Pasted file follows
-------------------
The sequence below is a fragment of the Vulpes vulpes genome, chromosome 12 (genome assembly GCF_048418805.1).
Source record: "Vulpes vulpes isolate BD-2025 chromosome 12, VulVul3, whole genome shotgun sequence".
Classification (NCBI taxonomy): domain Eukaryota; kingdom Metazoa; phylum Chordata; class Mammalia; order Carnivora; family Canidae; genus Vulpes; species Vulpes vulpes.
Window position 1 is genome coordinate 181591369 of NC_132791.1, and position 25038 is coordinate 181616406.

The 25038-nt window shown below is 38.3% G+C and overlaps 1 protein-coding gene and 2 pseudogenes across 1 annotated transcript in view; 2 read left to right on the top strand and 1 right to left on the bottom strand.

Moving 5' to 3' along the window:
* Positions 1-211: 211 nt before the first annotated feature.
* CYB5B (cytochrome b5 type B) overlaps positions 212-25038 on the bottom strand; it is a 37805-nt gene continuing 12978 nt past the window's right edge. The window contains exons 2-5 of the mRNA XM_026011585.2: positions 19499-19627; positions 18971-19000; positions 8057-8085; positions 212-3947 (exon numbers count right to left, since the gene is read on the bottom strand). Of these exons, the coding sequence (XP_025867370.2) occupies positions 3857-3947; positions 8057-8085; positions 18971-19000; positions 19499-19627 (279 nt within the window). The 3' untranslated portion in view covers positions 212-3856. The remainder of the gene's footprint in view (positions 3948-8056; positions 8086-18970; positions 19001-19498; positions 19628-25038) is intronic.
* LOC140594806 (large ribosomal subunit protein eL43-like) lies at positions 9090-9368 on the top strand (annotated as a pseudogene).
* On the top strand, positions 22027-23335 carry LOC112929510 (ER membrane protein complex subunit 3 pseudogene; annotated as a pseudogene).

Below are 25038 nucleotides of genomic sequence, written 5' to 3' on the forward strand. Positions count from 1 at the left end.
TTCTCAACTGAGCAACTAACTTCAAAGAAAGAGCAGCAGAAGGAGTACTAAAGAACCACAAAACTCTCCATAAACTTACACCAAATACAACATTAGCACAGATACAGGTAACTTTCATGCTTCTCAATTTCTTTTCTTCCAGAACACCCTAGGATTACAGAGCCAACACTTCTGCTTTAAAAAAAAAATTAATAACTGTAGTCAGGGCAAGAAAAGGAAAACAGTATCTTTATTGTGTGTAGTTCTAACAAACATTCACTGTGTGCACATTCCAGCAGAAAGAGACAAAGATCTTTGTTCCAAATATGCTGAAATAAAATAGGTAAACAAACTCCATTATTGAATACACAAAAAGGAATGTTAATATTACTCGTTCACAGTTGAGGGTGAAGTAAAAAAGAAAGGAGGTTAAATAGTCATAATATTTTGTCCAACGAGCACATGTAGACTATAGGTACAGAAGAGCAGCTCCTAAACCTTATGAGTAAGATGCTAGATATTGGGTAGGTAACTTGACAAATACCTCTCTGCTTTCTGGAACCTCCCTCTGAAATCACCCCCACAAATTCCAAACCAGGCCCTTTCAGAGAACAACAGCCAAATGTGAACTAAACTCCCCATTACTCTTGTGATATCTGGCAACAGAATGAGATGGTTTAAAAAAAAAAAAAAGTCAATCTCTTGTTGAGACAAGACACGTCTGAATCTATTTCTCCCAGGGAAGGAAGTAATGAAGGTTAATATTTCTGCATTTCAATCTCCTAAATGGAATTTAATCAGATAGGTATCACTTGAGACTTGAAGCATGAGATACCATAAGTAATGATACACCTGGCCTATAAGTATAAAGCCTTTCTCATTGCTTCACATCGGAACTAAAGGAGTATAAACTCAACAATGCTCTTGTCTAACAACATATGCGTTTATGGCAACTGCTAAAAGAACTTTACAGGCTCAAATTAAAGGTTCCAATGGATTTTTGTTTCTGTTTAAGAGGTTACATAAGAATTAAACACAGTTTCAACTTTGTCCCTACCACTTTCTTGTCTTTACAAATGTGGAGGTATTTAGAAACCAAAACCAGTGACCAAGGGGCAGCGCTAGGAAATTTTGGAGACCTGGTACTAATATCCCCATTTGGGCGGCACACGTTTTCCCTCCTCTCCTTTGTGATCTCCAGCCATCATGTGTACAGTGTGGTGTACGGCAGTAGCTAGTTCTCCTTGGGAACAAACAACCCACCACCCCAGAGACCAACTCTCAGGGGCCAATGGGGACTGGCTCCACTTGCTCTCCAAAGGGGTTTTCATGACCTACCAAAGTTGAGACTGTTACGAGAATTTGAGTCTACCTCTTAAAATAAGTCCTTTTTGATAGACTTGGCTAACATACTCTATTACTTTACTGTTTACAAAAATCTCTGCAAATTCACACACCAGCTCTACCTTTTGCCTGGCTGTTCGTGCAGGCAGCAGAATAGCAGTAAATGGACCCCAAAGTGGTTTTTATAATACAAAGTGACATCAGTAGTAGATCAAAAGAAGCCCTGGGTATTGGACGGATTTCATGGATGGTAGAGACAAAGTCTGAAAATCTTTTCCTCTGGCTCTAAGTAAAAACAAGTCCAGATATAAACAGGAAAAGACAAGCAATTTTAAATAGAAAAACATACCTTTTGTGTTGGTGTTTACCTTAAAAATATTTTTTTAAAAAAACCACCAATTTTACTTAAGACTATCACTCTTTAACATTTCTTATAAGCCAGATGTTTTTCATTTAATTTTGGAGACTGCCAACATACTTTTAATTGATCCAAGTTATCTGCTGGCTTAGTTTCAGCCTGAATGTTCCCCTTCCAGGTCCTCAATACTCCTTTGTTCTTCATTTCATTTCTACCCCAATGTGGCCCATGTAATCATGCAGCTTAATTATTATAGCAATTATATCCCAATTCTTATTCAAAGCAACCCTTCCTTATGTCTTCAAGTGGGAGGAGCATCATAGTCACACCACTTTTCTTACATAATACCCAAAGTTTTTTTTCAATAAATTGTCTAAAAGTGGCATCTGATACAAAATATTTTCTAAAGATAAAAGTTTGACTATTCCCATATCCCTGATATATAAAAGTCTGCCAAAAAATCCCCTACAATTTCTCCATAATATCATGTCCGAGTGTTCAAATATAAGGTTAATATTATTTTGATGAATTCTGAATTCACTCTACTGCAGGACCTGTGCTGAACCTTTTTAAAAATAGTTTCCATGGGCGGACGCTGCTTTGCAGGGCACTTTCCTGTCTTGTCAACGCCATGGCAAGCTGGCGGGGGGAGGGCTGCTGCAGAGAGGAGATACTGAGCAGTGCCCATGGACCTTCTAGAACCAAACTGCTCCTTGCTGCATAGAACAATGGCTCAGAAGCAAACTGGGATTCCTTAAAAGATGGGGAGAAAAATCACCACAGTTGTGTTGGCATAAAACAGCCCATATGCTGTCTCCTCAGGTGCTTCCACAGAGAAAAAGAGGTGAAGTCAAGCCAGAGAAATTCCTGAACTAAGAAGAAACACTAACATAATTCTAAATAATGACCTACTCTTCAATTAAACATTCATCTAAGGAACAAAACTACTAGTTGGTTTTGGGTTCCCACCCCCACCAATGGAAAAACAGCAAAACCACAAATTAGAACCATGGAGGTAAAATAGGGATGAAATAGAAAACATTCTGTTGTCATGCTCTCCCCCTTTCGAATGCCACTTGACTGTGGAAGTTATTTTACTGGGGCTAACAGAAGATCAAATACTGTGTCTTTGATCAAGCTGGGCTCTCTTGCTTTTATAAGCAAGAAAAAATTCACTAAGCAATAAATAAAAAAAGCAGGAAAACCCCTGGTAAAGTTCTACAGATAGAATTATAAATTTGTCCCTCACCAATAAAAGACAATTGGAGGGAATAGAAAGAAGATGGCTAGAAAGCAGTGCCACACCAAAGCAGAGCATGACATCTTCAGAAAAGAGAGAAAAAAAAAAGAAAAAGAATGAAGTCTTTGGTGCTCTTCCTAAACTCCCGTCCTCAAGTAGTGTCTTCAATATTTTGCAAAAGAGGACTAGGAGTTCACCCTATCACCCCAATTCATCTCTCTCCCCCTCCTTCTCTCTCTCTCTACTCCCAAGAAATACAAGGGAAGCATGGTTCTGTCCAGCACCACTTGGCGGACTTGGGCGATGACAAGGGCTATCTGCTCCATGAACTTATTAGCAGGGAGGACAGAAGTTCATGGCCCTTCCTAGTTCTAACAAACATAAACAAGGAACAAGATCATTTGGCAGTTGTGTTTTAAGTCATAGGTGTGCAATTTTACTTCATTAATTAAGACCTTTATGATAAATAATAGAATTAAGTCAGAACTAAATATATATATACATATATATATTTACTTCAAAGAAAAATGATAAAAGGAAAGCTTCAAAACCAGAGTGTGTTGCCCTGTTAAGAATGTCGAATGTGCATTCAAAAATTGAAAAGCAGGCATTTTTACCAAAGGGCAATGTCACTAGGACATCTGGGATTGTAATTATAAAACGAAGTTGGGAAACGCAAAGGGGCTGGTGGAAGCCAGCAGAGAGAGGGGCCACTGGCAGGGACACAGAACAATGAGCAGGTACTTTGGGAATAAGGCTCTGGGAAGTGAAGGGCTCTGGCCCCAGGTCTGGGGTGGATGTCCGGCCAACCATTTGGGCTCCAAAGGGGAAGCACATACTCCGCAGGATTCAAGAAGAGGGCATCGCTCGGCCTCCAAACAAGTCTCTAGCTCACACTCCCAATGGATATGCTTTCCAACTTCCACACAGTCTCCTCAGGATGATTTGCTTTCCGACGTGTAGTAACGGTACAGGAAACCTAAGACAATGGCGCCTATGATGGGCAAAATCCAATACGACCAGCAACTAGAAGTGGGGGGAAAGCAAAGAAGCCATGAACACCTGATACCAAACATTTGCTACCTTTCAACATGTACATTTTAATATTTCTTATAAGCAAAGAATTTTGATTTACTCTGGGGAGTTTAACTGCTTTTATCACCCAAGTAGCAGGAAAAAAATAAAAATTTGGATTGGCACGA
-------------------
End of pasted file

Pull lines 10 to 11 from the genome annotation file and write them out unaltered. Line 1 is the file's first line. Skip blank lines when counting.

* On the top strand, positions 22027-23335 carry LOC112929510 (ER membrane protein complex subunit 3 pseudogene; annotated as a pseudogene).

Below are 25038 nucleotides of genomic sequence, written 5' to 3' on the forward strand. Positions count from 1 at the left end.